DHS warns of vulnerability in Medtronic medical devices

A cybersecurity alert has been released by the Department of Homeland Security regarding critical flaws in Medtronic medical equipment. The report, which came out on March 21, linked a critical vulnerability (CVSS score of 9.3) to numerous Medtronic implanted cardiac devices as well as their MyCareLink Monitor, CareLink Monitor, CareLink 2090 Programmer. The vulnerability, which stems from “improper access control” and “cleartext transmission of sensitive information,” is considered by the DHS to be easily exploitable in capable hands.

The Department of Homeland Security explains the ramifications of this exploit in the following statement from the report:

Successful exploitation of these vulnerabilities may allow an attacker with adjacent short-range access to one of the affected products to interfere with, generate, modify, or intercept the radio frequency (RF) communication of the Medtronic proprietary Conexus telemetry system, potentially impacting product functionality and/or allowing access to transmitted sensitive data. Successful exploitation requires: (1) an RF device capable of transmitting or receiving Conexus telemetry communication, such as a monitor, programmer, or software-defined radio (SDR); (2) to have adjacent short-range access to the affected products; and (3) for the products to be in states where the RF functionality is active.

Before the device implant procedure and during follow-up clinic visits, the Conexus telemetry sessions require initiation by an inductive protocol. Outside of these use environments, the RF radio in the affected implanted device is enabled for brief periods of time to support scheduled follow-up transmissions and other operational and safety notifications. The result of successful exploitation of these vulnerabilities may include the ability to read and write any valid memory location on the affected implanted device and therefore impact the intended function of the device.

As reported by Kaspersky Lab’s Threatpost, Medtronic is aware of the situation and is working on a fix. The problem is that the fix will not be ready until an undetermined point in 2019, and further compounding the issue, this is not the first time Medtronic products have had major vulnerabilities. As reporter Lindsey O’ Donnell noted in her report for Threatpost, 2018 saw the company dealing with a “remote code implantation” flaw that allowed access to the supposedly secure Software Deployment Network.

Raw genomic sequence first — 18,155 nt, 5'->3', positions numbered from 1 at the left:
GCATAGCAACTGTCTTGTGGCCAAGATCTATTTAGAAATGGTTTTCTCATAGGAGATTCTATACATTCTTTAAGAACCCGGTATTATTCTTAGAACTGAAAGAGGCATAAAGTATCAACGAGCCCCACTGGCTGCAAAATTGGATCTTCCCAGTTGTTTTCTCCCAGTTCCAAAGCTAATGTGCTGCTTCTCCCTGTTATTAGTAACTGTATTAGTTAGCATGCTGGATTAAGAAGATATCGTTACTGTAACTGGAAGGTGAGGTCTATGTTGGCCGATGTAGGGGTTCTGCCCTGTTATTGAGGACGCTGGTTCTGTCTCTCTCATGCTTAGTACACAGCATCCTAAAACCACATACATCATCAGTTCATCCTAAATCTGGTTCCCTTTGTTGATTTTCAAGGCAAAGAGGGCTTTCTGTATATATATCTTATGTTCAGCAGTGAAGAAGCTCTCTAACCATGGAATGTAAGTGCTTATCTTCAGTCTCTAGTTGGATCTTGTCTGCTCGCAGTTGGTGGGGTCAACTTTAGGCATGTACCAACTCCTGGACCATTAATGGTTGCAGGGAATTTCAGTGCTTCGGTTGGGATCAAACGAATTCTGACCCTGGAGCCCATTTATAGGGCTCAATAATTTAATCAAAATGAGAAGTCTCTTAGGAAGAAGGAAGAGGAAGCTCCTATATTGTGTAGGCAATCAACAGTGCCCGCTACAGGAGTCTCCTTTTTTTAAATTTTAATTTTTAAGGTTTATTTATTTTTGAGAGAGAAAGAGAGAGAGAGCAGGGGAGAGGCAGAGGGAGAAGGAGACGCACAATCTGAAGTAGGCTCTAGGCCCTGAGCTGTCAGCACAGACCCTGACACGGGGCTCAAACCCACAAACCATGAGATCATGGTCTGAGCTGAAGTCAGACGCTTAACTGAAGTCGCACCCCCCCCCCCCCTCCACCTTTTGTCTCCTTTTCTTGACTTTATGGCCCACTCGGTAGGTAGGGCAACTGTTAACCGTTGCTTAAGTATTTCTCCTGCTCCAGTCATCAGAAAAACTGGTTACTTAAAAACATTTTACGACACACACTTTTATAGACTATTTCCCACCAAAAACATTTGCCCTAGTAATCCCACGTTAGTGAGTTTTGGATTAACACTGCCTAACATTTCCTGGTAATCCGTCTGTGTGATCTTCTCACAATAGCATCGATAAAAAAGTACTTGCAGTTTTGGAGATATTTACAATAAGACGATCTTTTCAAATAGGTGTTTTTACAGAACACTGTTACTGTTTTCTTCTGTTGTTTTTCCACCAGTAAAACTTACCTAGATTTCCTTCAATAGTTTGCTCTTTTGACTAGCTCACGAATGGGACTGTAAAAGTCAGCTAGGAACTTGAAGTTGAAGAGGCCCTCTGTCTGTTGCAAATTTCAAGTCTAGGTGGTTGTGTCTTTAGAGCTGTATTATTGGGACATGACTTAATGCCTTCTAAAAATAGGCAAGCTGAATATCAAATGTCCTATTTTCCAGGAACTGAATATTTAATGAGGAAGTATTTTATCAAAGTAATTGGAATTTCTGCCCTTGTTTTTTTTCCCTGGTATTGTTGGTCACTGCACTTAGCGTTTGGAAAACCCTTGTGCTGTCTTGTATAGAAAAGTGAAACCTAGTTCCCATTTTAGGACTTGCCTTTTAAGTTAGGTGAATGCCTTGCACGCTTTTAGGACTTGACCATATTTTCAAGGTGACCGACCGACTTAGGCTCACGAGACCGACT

Medical equipment tends to not enter the conversation as much as it should when discussing InfoSec issues. As this case proves, there is still much to be done in securing equipment that literally saves lives. Let this serve as a warning to the entire medical industry that they need to step up their security measures.

Featured image: Pixabay

Derek Kortepeter

Derek Kortepeter is a graduate of UCLA and tech journalist that is committed to creating an informed society with regards to Information Security. Kortepeter specializes in areas such as penetration testing, cryptography, cyber warfare, and governmental InfoSec policy.

Share
Published by
Derek Kortepeter

Recent Posts

Facebook creating deep fakes — and for genuinely good reasons

Deep fakes are a catastrophe waiting to happen. Facebook’s attempt to create a tool that differentiates between real and fake…

2 days ago

Microsoft Intune gets a new streamlined user experience

Microsoft Intune is getting a bunch of new updates that will streamline the administration experience for users of the popular…

2 days ago

SD-WAN: Is this going to be your network of the future?

As businesses evolve into a SaaS/IaaS model for accessing applications, new network technology is crucial. SD-WAN is just such a…

2 days ago

Monitoring Exchange and the rest of your network to avert disasters

What you don’t know about Exchange and your network can come back to bite you. Monitoring Exchange is one way…

3 days ago

Quick tip: Removing warning messages from Azure cmdlets

Warnings are nice, except when they are annoying and unnecessary. Here’s a tip to show you how to remove warning…

3 days ago

Is the Group Policy Central Store still relevant in the age of Windows 10?

Having a Group Policy Central Store in Active Directory made life easier for administrators. But does it still work in…

3 days ago